AUSTIN, Texas — According to the Travis County Plan for Substance Use Disorders, there are more than 85,000 youth and adults who abuse alcohol or illicit drugs every year in the county.


• Offer a 24-hour walk-in center 
• Provide assessment and peer support care navigation
• Provide transitional recovery housing vouchers 

Almost half of the patients involved in drugs or alcohol abuse require recovery support, but local infrastructures and investments are insufficient to address the high need, according to the report. Local advocates say when people in crises seek treatment, they are often forced to wait before receiving care. 

“We’re readily able to arrest people and incarcerate them, but we can’t seem to find people help when they’re looking for help,”Doug Smith, senior policy analyst for the Texas Criminal Justice Coalition said. 

The coalition, along with the Austin Harm Reduction Coalition and Grassroots Leadership, want to open a 24-hour walk-in center for people living with substance use disorders. The idea is that no one is turned away and people receive services that same day.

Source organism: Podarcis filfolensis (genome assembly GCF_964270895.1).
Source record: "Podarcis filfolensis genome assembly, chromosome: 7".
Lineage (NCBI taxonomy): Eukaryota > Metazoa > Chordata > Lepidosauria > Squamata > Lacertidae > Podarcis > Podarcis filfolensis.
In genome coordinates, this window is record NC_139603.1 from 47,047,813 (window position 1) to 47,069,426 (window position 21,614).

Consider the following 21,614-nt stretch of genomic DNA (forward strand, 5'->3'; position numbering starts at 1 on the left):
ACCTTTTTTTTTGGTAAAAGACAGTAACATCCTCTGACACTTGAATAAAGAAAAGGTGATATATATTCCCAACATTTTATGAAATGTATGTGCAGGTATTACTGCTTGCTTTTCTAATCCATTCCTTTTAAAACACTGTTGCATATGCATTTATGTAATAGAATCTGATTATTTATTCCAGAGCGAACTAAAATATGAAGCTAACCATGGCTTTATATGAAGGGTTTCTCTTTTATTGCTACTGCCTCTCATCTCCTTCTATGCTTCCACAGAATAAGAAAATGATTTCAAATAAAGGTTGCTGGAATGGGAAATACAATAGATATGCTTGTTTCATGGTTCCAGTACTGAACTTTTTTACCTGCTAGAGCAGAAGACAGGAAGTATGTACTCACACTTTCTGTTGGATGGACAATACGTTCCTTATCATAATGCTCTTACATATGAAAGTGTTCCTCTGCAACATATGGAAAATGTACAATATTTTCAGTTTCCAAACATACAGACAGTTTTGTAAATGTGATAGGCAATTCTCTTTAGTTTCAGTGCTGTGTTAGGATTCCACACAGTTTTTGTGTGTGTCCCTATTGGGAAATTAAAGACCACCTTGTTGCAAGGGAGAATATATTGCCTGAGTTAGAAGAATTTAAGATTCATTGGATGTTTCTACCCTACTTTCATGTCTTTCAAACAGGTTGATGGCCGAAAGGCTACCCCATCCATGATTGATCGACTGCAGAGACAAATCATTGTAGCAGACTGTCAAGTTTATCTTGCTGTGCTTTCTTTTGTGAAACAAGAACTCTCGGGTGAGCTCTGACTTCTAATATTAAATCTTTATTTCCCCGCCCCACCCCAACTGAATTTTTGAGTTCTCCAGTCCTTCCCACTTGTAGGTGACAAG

“It would fill in a number of the gaps and would provide a safe space for people to get help when they need it in the moment. We’re putting a lot of money into our jails and our law enforcement response to public health issue like substance use. The walk-in center would create a real shift in the way we’re talking and addressing these issues. It would be community-based, completely outside of the criminal justice system,” said Cate Graziani.

Components of the program: 

• 24-hour walk-in center with recovery coaches and public health providers on staff
• Recovery coaches
• Assessment and peer support care navigation
• Same day induction and linkage to medication assisted treatment (MAT)
• Wound care, dental care and Hepatitis C treatment
• Transportation to treatment and employment services
• Transitional recovery housing vouchers  

Organizers said there would also be health care providers and peer recovery coaches.  

“Community-based treatment really lifts up the peer support model, so that folks are able to get with other people who’ve gone through a similar thing. We know that that is key, those relationships are key, keeping someone healthy and on their path to recovery,” Graziani said. 

The groups said they are working to secure funding through grant programs like the Texas Targeted Opioid Response Initiative. Last week, they asked Travis County for funding, but commissioners voted​ to instead provide $125,000 of funding to supplement an existing treatment option with Integral Care.